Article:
Styx’s third record ‘The Serpent Is Rising’ is the strongest of the Wooden Nickel era albums with its trademark mix of Midwest hard rock and British prog rock.
Written by: Eric
ALBUM: The Serpent Is Rising
LABEL: Wooden Nickel
CD REISSUE: Discogs Reissue List
COUNTRY OF ORIGIN: USA
LINEUP: Dennis DeYoung – organ, piano, synthesizer, lead vocals * James Young – guitar, acoustic guitar, lead vocals * John Curulewski – guitar, keyboards, vocals * Chuck Panozzo – bass, vocals * John Panozzo – drums, percussion, vocals
TRACK LISTING: 01 Witch Wolf * 02 The Grove Of Eglantine * 03 Young Man * 04 As Bad As This * 05 Winner Take All * 06 22 Years * 07 Jonas Psalter * 08 The Serpent Is Rising * 09 Krakatoa * 10 Hallelujah Chorus
WEBLINKS: Site Link
Call me crazy, but I think the four Wooden Nickel label Styx albums and ‘Equinox’ are the group’s best work. I’ll wager there are more than a few Glory Daze readers who will probably disagree, and yes ‘Grand Illusion’ is a shining example of pomp at its glorious best. But the five years signed to a label that provided next to nothing in promotion showed Styx at their most progressive and experimental.
On the other side of the coin, Styx have taken a bad rap from progressive fans who believe Styx were never prog enough to mix with company like Yes and Genesis and perhaps there is some truth to that. But in the end it comes down to a matter of personal taste and the quality of the music right?
The bands third record ‘The Serpent Is Rising’ is the strongest of the Wooden Nickel era albums with the trademark mixture of Midwest hard rock and British progressive rock. It would take them from Chicago night clubs and high school gymnasiums to Madison Square Garden and the L.A Forum a few years later.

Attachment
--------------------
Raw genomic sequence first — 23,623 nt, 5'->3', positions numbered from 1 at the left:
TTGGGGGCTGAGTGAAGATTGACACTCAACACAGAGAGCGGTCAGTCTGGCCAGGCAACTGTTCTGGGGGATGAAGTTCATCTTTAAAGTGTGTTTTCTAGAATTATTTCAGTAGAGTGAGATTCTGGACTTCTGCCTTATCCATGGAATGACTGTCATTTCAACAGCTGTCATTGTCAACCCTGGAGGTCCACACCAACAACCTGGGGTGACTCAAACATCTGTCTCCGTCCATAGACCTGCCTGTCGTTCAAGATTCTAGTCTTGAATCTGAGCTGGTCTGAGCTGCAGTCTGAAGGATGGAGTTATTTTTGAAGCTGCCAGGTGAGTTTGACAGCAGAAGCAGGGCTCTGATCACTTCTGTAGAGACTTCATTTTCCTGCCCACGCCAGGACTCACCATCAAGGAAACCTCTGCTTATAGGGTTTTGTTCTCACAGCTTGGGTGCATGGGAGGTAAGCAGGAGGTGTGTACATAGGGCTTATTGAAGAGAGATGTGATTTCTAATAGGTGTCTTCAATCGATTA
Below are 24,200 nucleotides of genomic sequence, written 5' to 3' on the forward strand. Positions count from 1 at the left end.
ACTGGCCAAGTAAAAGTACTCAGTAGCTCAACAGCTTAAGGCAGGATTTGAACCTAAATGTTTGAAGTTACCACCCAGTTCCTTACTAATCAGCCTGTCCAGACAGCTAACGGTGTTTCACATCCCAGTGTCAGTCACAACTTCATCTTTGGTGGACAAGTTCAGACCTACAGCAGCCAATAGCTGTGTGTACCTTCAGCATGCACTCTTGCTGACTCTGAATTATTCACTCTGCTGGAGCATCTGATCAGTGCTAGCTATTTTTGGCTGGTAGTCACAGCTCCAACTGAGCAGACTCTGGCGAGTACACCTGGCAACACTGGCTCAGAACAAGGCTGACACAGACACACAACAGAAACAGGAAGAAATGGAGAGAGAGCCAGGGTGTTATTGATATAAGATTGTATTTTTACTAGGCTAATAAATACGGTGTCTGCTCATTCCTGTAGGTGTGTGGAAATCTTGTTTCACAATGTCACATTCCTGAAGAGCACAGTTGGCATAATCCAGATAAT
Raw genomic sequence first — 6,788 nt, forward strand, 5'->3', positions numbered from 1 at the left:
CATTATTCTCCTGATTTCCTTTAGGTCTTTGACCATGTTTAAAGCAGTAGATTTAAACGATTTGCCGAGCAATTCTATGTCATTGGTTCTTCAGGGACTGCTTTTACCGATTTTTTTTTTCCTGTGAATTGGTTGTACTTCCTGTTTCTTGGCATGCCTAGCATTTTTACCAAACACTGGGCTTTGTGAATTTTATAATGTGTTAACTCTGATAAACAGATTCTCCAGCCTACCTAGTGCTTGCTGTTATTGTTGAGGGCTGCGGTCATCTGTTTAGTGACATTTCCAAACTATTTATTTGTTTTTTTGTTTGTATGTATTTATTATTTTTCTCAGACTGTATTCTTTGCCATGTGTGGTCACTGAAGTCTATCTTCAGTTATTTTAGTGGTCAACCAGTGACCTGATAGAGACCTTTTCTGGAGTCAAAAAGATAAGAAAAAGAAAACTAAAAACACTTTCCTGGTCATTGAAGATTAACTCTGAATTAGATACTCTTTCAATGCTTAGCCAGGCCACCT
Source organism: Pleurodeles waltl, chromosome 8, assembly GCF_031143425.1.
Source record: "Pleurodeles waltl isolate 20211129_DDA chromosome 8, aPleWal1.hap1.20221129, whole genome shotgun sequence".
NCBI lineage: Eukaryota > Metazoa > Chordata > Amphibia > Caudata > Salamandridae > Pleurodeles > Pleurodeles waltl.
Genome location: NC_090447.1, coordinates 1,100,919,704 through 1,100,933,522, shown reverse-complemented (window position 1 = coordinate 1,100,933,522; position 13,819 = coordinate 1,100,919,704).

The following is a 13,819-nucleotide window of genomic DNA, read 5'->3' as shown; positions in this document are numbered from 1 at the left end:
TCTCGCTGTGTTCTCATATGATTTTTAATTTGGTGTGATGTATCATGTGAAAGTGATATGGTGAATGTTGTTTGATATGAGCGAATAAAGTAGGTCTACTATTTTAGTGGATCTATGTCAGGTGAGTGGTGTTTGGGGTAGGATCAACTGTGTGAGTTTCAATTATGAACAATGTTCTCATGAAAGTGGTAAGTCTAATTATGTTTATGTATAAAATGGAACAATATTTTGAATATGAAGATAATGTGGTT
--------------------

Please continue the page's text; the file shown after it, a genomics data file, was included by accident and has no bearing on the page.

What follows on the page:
James Young kicks the album off with the excellent ‘Witch Wolf’ and while I have never been a fan of his vocalist style, it works here delivering a powerful hard rock anthem that is unmistakably Styx. ‘The Grove Of Eglantine’ spotlights Dennis DeYoung’s prog rock leanings with all the dramatic flair he has become famous for.
The album’s first single ‘Young Man’ combines both sides of the band, but might have been just a little heavy for AM radio airplay and it’s a bit confusing as to why ‘Winner Takes All’ wasn’t pushed? It’s pop friendly with a great hook. It did appear earlier in the year as the flip side of the ‘You Need Love’ single off ‘Styx 2’ earlier in the year, but I guess radio programmers just didn’t pay attention.
The only downside of the record is the token John Curulewski track ‘As Bad As This’ which starts out fine until it segues into a reggae influenced waste of time with nonsense lyrics about a Plexiglas toilet. Whatever, just be glad CD technology allows for the ‘skip’ option! The album closes with two short experimental pieces. ‘Krakatoa’ will be familiar to Movie goers as Filmmaker George Lucas used the clip to introduce the THX Theater sound system which moves effortlessly into an arrangement of Handel’s ‘Messiah’ titled ‘Hallelujah Chorus’.
Try as they might, Styx hit the road outside of their Chicago home base playing gigs across the U.S supporting the album with occasional support slots for everyone from The Doobie Brothers and REO Speedwagon to Iron Butterfly.
While in the time honored Midwest tradition of playing everywhere and anywhere, headlining their own shows in such obscure hamlets as Spearfish – South Dakota and Scottsbluff – Nebraska, among other off the beaten track locales. Not exactly rock ‘n roll hotbeds, but just goes to show how hard they worked in light of an indifferent record label that did nothing for them.
‘Lady’ from the previous record was cruelly two years away from becoming a hit and we all know the hard work paid off in the end although it’s too bad Styx in the later half of the 21st century ‘s first decade without DeYoung – have lost their way, becoming nothing more than an ‘oldies’ band with no direction and at times, little class.